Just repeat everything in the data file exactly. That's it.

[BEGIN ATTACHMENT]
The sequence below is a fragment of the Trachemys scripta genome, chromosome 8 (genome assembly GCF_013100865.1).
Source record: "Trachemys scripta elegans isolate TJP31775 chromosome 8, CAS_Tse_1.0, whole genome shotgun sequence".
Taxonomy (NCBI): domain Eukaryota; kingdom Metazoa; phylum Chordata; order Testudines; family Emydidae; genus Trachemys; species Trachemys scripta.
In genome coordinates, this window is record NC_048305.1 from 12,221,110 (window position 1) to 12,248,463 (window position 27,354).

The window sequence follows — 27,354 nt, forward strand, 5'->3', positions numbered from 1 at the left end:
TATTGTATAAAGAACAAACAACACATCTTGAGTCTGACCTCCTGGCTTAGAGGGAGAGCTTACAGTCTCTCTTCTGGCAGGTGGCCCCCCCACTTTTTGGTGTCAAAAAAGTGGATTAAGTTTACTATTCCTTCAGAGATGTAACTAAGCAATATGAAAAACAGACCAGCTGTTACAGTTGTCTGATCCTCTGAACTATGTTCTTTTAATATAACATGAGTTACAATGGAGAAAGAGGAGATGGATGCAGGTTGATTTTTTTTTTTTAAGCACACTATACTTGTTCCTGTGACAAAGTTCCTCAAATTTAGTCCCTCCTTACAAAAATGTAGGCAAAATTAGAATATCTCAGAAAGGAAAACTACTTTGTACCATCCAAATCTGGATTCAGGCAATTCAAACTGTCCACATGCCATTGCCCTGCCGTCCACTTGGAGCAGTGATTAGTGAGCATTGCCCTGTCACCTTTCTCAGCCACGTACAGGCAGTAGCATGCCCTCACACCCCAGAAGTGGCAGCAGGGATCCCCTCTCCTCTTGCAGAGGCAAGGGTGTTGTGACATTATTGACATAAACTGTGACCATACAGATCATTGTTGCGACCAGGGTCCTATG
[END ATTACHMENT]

The sequence below is a fragment of the Trachemys scripta genome, chromosome 8 (genome assembly GCF_013100865.1).
Source record: "Trachemys scripta elegans isolate TJP31775 chromosome 8, CAS_Tse_1.0, whole genome shotgun sequence".
Taxonomy (NCBI): domain Eukaryota; kingdom Metazoa; phylum Chordata; order Testudines; family Emydidae; genus Trachemys; species Trachemys scripta.
In genome coordinates, this window is record NC_048305.1 from 12,221,110 (window position 1) to 12,248,463 (window position 27,354).

The window sequence follows — 27,354 nt, forward strand, 5'->3', positions numbered from 1 at the left end:
TATTGTATAAAGAACAAACAACACATCTTGAGTCTGACCTCCTGGCTTAGAGGGAGAGCTTACAGTCTCTCTTCTGGCAGGTGGCCCCCCCACTTTTTGGTGTCAAAAAAGTGGATTAAGTTTACTATTCCTTCAGAGATGTAACTAAGCAATATGAAAAACAGACCAGCTGTTACAGTTGTCTGATCCTCTGAACTATGTTCTTTTAATATAACATGAGTTACAATGGAGAAAGAGGAGATGGATGCAGGTTGATTTTTTTTTTTTAAGCACACTATACTTGTTCCTGTGACAAAGTTCCTCAAATTTAGTCCCTCCTTACAAAAATGTAGGCAAAATTAGAATATCTCAGAAAGGAAAACTACTTTGTACCATCCAAATCTGGATTCAGGCAATTCAAACTGTCCACATGCCATTGCCCTGCCGTCCACTTGGAGCAGTGATTAGTGAGCATTGCCCTGTCACCTTTCTCAGCCACGTACAGGCAGTAGCATGCCCTCACACCCCAGAAGTGGCAGCAGGGATCCCCTCTCCTCTTGCAGAGGCAAGGGTGTTGTGACATTATTGACATAAACTGTGACCATACAGATCATTGTTGCGACCAGGGTCCTATG